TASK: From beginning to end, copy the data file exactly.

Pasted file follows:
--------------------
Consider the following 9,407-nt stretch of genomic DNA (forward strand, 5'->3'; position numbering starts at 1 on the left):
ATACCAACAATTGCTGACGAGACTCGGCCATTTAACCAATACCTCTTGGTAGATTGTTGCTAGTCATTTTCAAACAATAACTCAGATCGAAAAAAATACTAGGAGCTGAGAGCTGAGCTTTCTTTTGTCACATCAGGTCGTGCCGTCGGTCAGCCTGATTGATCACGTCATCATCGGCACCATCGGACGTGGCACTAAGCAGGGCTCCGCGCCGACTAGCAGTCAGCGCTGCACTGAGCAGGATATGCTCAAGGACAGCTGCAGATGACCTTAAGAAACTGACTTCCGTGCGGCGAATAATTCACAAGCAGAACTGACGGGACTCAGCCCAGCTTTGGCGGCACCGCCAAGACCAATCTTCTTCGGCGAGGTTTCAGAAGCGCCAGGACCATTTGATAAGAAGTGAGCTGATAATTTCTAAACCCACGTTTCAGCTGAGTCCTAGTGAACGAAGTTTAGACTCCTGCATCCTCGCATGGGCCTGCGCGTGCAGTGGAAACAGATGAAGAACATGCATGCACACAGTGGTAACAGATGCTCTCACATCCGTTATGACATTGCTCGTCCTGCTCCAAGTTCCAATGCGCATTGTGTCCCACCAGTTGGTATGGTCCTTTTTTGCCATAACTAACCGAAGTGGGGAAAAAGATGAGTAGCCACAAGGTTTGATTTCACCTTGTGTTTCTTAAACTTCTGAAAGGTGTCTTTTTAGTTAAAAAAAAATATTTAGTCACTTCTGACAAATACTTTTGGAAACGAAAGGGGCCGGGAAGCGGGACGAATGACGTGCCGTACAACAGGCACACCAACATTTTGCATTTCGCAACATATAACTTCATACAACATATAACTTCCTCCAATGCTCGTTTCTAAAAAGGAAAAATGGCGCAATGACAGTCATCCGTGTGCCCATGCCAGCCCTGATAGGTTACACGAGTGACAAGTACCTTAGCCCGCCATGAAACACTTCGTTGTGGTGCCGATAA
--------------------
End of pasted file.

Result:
Consider the following 9,407-nt stretch of genomic DNA (forward strand, 5'->3'; position numbering starts at 1 on the left):
ATACCAACAATTGCTGACGAGACTCGGCCATTTAACCAATACCTCTTGGTAGATTGTTGCTAGTCATTTTCAAACAATAACTCAGATCGAAAAAAATACTAGGAGCTGAGAGCTGAGCTTTCTTTTGTCACATCAGGTCGTGCCGTCGGTCAGCCTGATTGATCACGTCATCATCGGCACCATCGGACGTGGCACTAAGCAGGGCTCCGCGCCGACTAGCAGTCAGCGCTGCACTGAGCAGGATATGCTCAAGGACAGCTGCAGATGACCTTAAGAAACTGACTTCCGTGCGGCGAATAATTCACAAGCAGAACTGACGGGACTCAGCCCAGCTTTGGCGGCACCGCCAAGACCAATCTTCTTCGGCGAGGTTTCAGAAGCGCCAGGACCATTTGATAAGAAGTGAGCTGATAATTTCTAAACCCACGTTTCAGCTGAGTCCTAGTGAACGAAGTTTAGACTCCTGCATCCTCGCATGGGCCTGCGCGTGCAGTGGAAACAGATGAAGAACATGCATGCACACAGTGGTAACAGATGCTCTCACATCCGTTATGACATTGCTCGTCCTGCTCCAAGTTCCAATGCGCATTGTGTCCCACCAGTTGGTATGGTCCTTTTTTGCCATAACTAACCGAAGTGGGGAAAAAGATGAGTAGCCACAAGGTTTGATTTCACCTTGTGTTTCTTAAACTTCTGAAAGGTGTCTTTTTAGTTAAAAAAAAATATTTAGTCACTTCTGACAAATACTTTTGGAAACGAAAGGGGCCGGGAAGCGGGACGAATGACGTGCCGTACAACAGGCACACCAACATTTTGCATTTCGCAACATATAACTTCATACAACATATAACTTCCTCCAATGCTCGTTTCTAAAAAGGAAAAATGGCGCAATGACAGTCATCCGTGTGCCCATGCCAGCCCTGATAGGTTACACGAGTGACAAGTACCTTAGCCCGCCATGAAACACTTCGTTGTGGTGCCGATAA